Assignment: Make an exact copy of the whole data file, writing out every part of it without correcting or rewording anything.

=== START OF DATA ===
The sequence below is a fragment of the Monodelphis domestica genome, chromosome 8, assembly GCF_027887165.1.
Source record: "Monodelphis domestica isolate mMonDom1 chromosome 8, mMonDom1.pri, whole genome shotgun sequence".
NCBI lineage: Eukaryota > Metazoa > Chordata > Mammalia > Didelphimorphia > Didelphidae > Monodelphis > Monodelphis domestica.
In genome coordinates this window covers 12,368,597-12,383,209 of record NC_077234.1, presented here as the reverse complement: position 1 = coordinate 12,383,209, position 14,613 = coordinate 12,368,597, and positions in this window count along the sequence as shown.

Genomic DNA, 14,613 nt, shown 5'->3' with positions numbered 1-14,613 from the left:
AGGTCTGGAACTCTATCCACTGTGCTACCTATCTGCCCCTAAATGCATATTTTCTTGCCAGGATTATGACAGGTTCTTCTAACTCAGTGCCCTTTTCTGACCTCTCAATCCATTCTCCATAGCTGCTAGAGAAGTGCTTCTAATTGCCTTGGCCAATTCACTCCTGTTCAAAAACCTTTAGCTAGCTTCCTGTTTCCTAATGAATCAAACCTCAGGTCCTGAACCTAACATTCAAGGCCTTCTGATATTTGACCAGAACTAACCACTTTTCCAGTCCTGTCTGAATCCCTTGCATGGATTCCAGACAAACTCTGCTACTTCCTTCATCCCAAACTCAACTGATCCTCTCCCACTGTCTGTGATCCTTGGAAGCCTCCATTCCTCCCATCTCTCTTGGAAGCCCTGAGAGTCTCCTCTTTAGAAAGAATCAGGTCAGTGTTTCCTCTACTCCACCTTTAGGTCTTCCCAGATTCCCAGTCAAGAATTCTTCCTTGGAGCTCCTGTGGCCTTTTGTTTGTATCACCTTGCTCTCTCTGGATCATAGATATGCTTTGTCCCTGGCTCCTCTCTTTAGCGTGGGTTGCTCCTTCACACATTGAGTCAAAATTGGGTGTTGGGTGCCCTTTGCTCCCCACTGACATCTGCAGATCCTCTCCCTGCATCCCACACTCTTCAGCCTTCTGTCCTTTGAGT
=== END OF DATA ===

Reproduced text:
The sequence below is a fragment of the Monodelphis domestica genome, chromosome 8, assembly GCF_027887165.1.
Source record: "Monodelphis domestica isolate mMonDom1 chromosome 8, mMonDom1.pri, whole genome shotgun sequence".
NCBI lineage: Eukaryota > Metazoa > Chordata > Mammalia > Didelphimorphia > Didelphidae > Monodelphis > Monodelphis domestica.
In genome coordinates this window covers 12,368,597-12,383,209 of record NC_077234.1, presented here as the reverse complement: position 1 = coordinate 12,383,209, position 14,613 = coordinate 12,368,597, and positions in this window count along the sequence as shown.

Genomic DNA, 14,613 nt, shown 5'->3' with positions numbered 1-14,613 from the left:
AGGTCTGGAACTCTATCCACTGTGCTACCTATCTGCCCCTAAATGCATATTTTCTTGCCAGGATTATGACAGGTTCTTCTAACTCAGTGCCCTTTTCTGACCTCTCAATCCATTCTCCATAGCTGCTAGAGAAGTGCTTCTAATTGCCTTGGCCAATTCACTCCTGTTCAAAAACCTTTAGCTAGCTTCCTGTTTCCTAATGAATCAAACCTCAGGTCCTGAACCTAACATTCAAGGCCTTCTGATATTTGACCAGAACTAACCACTTTTCCAGTCCTGTCTGAATCCCTTGCATGGATTCCAGACAAACTCTGCTACTTCCTTCATCCCAAACTCAACTGATCCTCTCCCACTGTCTGTGATCCTTGGAAGCCTCCATTCCTCCCATCTCTCTTGGAAGCCCTGAGAGTCTCCTCTTTAGAAAGAATCAGGTCAGTGTTTCCTCTACTCCACCTTTAGGTCTTCCCAGATTCCCAGTCAAGAATTCTTCCTTGGAGCTCCTGTGGCCTTTTGTTTGTATCACCTTGCTCTCTCTGGATCATAGATATGCTTTGTCCCTGGCTCCTCTCTTTAGCGTGGGTTGCTCCTTCACACATTGAGTCAAAATTGGGTGTTGGGTGCCCTTTGCTCCCCACTGACATCTGCAGATCCTCTCCCTGCATCCCACACTCTTCAGCCTTCTGTCCTTTGAGT